Socialist leader Maduro has rejected the aid, which he’s dismissed as a show and pretext for a US invasion.
Angered by Colombia’s support for Guaido, Maduro announced Venezuela was severing diplomatic ties with Bogota, and gave Colombian diplomats 24 hours to leave the country.
“I will never bow down, I will never give in. I will always defend our country with my own life if necessary,” Maduro told a huge rally of his supporters in the capital Caracas, after thousands had marched through the city under the slogan “Hands off Venezuela.”
Humanitarian aid has become the centerpiece of the standoff between Maduro and Guaido, the 35-year-old leader of Venezuela’s National Assembly who declared himself interim president exactly one month ago.
Guaido has accused Maduro of rigging his re-election and is demanding a new vote.
As many as 300,000 Venezuelans are in dire need of food and medicine after years of shortages and malnutrition, according to Guaido. The country is gripped by a humanitarian crisis that has seen poverty soar during a prolonged recession.
United Nations figures show that some 2.7 million people have fled Venezuela since 2015 amid the crisis, and some 5,000 Venezuelans emigrate from their country each day.
On the eve of the faceoff, Guaido defied a government ban on leaving the country and attended a “Venezuela Live Aid” concert organized by British billionaire Richard Branson just over the border in Colombia with some of the biggest names in Spanish-language music.
Hours later, Caracas said it had closed much of the Colombian border, citing threats to Venezuela’s security.


Pakistan wants peace with India, but conducts missile test

Updated 16 min 48 sec ago
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Pakistan wants peace with India, but conducts missile test

  • Pakistan announced that it has conducted a training launch of a Shaheen II, surface-to-surface ballistic missile
  • ‘We never speak bitterly, we want to live like good neighbors and settle our outstanding issues through talks’

ISLAMABAD: Pakistan has signaled a willingness to open peace talks with India as Prime Minister Narendra Modi appears set to return to power in New Delhi after an election fought in the shadow of renewed confrontation between the nuclear-armed enemies.
But in a possible warning to India, Pakistan also announced that it has conducted a training launch of a Shaheen II, surface-to-surface ballistic missile, which it said is capable of delivering conventional and nuclear weapons at a range of up to 1,500 miles.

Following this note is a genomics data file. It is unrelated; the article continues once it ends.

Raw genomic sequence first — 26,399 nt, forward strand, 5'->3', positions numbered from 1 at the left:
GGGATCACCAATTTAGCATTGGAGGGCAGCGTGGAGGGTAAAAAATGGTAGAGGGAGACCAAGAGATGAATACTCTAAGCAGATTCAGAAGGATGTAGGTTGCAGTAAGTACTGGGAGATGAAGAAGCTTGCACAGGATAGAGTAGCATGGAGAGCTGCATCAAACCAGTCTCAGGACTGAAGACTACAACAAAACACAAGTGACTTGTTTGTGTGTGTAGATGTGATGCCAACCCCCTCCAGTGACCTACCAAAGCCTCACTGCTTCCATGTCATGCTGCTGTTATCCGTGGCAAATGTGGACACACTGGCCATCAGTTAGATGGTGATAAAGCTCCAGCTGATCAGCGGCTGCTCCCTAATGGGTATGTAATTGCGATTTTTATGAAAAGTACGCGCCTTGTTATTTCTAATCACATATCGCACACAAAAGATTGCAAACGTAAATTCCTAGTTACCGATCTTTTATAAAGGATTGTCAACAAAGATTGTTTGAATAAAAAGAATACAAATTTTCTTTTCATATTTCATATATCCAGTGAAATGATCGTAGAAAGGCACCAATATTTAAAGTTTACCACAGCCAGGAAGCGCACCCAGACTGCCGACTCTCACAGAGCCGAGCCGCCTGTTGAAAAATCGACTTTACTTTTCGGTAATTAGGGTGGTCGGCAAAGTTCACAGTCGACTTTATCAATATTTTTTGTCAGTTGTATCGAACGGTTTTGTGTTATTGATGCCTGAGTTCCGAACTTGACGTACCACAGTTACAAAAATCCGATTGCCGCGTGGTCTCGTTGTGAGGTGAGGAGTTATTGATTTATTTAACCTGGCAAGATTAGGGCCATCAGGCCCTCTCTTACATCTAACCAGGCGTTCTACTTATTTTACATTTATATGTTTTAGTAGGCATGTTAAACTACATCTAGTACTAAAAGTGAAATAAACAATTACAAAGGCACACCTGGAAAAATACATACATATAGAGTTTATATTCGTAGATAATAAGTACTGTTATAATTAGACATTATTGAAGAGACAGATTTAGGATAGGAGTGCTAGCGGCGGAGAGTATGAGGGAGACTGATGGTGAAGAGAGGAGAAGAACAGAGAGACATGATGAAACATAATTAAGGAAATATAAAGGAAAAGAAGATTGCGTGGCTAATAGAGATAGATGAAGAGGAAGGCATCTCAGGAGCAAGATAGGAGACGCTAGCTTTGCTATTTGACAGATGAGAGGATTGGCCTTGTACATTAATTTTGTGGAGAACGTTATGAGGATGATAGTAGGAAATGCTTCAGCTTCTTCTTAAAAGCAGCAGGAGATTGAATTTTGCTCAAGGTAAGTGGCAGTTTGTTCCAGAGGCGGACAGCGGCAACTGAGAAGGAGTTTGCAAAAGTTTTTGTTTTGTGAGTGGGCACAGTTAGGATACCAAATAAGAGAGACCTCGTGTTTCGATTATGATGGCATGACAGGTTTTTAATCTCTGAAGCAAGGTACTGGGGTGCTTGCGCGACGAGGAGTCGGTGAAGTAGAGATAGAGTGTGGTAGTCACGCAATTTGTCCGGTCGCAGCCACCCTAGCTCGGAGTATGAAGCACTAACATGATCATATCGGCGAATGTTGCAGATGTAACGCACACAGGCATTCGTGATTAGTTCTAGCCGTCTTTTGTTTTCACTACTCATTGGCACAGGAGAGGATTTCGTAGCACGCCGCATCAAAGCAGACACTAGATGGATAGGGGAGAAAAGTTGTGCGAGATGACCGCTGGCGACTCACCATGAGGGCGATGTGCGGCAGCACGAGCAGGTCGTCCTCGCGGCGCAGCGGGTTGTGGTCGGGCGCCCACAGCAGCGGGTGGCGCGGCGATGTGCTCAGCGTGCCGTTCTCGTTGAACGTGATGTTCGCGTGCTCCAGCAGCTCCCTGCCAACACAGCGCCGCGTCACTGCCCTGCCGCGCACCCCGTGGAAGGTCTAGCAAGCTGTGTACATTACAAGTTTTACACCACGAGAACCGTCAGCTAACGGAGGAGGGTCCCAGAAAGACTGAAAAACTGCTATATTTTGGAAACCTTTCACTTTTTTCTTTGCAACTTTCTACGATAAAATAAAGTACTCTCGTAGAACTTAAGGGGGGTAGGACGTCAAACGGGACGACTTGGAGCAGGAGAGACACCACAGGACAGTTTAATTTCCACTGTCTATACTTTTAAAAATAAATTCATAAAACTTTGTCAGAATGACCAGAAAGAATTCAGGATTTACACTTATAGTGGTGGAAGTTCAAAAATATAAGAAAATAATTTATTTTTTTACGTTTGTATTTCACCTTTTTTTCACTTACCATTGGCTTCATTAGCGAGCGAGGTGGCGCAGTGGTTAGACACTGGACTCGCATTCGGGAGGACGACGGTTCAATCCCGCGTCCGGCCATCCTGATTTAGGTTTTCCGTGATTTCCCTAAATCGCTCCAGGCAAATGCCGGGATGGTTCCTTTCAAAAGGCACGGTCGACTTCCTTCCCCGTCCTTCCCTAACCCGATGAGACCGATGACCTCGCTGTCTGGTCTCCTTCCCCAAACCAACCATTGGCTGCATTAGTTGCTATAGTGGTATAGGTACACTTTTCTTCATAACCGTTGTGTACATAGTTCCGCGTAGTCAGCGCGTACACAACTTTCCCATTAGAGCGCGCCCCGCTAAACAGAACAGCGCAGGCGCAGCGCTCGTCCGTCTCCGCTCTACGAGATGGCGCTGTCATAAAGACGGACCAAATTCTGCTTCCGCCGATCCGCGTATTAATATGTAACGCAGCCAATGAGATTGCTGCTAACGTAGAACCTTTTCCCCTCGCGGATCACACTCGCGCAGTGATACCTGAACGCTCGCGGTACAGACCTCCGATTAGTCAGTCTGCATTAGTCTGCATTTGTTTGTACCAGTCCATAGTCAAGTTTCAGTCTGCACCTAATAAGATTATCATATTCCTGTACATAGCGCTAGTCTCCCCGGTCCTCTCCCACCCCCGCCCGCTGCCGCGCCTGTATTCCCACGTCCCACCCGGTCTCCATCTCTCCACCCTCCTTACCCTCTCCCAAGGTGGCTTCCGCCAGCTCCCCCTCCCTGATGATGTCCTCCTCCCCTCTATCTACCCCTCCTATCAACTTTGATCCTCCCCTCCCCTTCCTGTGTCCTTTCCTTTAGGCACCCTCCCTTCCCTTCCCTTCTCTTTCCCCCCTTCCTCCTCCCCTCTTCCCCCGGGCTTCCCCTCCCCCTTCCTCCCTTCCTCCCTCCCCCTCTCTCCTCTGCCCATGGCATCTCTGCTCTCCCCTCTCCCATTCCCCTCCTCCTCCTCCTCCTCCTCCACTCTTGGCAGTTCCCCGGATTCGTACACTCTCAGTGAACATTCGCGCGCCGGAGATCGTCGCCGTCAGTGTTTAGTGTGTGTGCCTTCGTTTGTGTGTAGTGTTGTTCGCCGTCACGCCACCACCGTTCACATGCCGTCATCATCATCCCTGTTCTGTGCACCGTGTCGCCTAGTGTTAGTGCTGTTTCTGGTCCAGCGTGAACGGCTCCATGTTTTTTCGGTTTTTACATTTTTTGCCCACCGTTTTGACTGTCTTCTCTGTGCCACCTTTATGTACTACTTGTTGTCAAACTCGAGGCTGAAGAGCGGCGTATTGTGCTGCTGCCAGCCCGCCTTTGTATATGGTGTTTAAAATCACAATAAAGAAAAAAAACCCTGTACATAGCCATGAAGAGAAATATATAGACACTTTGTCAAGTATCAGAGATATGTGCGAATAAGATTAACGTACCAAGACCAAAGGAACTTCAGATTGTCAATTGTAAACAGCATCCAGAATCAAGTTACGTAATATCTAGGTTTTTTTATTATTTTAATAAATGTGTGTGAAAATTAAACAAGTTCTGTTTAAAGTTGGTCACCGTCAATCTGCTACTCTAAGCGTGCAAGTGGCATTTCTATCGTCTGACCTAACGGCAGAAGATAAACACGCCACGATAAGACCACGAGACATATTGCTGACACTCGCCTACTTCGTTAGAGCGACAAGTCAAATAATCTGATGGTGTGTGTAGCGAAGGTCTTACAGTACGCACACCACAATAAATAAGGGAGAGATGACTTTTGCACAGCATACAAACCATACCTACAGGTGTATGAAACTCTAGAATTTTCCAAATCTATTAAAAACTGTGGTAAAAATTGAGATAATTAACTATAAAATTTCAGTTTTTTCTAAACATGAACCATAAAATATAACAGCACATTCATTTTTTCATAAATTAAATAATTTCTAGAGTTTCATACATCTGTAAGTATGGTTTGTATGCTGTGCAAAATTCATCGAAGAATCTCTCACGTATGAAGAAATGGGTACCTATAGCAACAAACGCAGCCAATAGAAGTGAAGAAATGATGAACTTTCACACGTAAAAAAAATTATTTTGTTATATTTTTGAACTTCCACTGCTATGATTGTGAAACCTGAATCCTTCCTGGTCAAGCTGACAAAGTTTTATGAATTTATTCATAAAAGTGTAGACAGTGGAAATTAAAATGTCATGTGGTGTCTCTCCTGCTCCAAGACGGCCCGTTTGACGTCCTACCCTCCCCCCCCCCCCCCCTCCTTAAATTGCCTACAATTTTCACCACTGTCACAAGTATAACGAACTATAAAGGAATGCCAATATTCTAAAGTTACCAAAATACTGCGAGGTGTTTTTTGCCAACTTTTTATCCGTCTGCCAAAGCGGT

“Shaheen II is a highly capable missile which fully meets Pakistan’s strategic needs toward maintenance of deterrence stability in the region,” Pakistan’s military said in a statement that made no direct mention of its neighbor.
On Wednesday, Pakistani Foreign Minister Shah Mehmud Qureshi spoke briefly with his Indian counterpart at the sidelines of a meeting of the Shanghai Cooperation Organization member states in the Kyrgyz capital, Bishkek.
“We never speak bitterly, we want to live like good neighbors and settle our outstanding issues through talks,” he said following the meeting.
The remark follows months of tension between the long-time rivals, which came close to war in February over the disputed region of Kashmir, which both sides have claimed since independence from Britain in 1947.
Following a suicide attack in Kashmir that killed 40 members of an Indian paramilitary police force in February, Indian jets launched a raid inside Pakistan, striking what New Delhi said was a training camp of Jaish-e Mohammed, the radical group that claimed the Kashmir attack.
In response, Pakistan conducted a retaliatory strike of its own and jets from the two countries fought a dogfight in the skies over Kashmir during which an Indian pilot was shot down and captured.
Amid international pressure to end the conflict, Pakistan returned the pilot and there were no further strikes but tensions remained high, with regular exchanges of artillery fire from both sides in Kashmir.
Pakistan has also kept part of its airspace closed to international air traffic, disrupting flights to India and other parts of the region.
Prime Minister Imran Khan has repeatedly offered to start talks with India to resolve the Kashmir issue, and officials have said that they hoped the process could start once the election is concluded.
Khan himself said last month he believed there was more prospect of peace talks with Indian if Modi’s Hindu nationalist Bharatiya Janata Party (BJP) won the election.